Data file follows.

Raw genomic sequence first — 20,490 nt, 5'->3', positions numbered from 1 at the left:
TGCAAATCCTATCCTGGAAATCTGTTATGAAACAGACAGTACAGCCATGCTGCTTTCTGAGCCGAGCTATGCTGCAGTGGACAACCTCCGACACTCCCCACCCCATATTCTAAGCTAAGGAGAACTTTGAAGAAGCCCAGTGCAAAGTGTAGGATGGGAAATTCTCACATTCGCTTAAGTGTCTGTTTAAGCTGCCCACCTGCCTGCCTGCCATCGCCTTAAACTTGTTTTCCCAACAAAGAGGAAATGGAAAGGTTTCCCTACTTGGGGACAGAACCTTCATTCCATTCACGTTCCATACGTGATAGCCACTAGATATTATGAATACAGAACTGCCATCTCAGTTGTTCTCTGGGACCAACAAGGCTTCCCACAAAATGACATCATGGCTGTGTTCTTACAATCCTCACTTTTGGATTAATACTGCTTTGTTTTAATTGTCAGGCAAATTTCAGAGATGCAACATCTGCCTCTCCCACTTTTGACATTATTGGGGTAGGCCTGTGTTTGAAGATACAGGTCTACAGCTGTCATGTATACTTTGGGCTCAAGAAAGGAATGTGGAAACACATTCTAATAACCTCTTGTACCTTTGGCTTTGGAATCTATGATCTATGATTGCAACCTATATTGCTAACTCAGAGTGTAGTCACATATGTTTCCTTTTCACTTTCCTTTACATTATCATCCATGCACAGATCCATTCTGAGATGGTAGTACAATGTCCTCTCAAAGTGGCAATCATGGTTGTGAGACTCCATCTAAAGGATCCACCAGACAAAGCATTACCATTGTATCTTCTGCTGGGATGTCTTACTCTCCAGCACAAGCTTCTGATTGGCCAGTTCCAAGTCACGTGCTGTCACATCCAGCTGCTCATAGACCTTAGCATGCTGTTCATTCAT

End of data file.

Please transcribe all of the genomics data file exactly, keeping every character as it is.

Raw genomic sequence first — 20,490 nt, 5'->3', positions numbered from 1 at the left:
TGCAAATCCTATCCTGGAAATCTGTTATGAAACAGACAGTACAGCCATGCTGCTTTCTGAGCCGAGCTATGCTGCAGTGGACAACCTCCGACACTCCCCACCCCATATTCTAAGCTAAGGAGAACTTTGAAGAAGCCCAGTGCAAAGTGTAGGATGGGAAATTCTCACATTCGCTTAAGTGTCTGTTTAAGCTGCCCACCTGCCTGCCTGCCATCGCCTTAAACTTGTTTTCCCAACAAAGAGGAAATGGAAAGGTTTCCCTACTTGGGGACAGAACCTTCATTCCATTCACGTTCCATACGTGATAGCCACTAGATATTATGAATACAGAACTGCCATCTCAGTTGTTCTCTGGGACCAACAAGGCTTCCCACAAAATGACATCATGGCTGTGTTCTTACAATCCTCACTTTTGGATTAATACTGCTTTGTTTTAATTGTCAGGCAAATTTCAGAGATGCAACATCTGCCTCTCCCACTTTTGACATTATTGGGGTAGGCCTGTGTTTGAAGATACAGGTCTACAGCTGTCATGTATACTTTGGGCTCAAGAAAGGAATGTGGAAACACATTCTAATAACCTCTTGTACCTTTGGCTTTGGAATCTATGATCTATGATTGCAACCTATATTGCTAACTCAGAGTGTAGTCACATATGTTTCCTTTTCACTTTCCTTTACATTATCATCCATGCACAGATCCATTCTGAGATGGTAGTACAATGTCCTCTCAAAGTGGCAATCATGGTTGTGAGACTCCATCTAAAGGATCCACCAGACAAAGCATTACCATTGTATCTTCTGCTGGGATGTCTTACTCTCCAGCACAAGCTTCTGATTGGCCAGTTCCAAGTCACGTGCTGTCACATCCAGCTGCTCATAGACCTTAGCATGCTGTTCATTCAT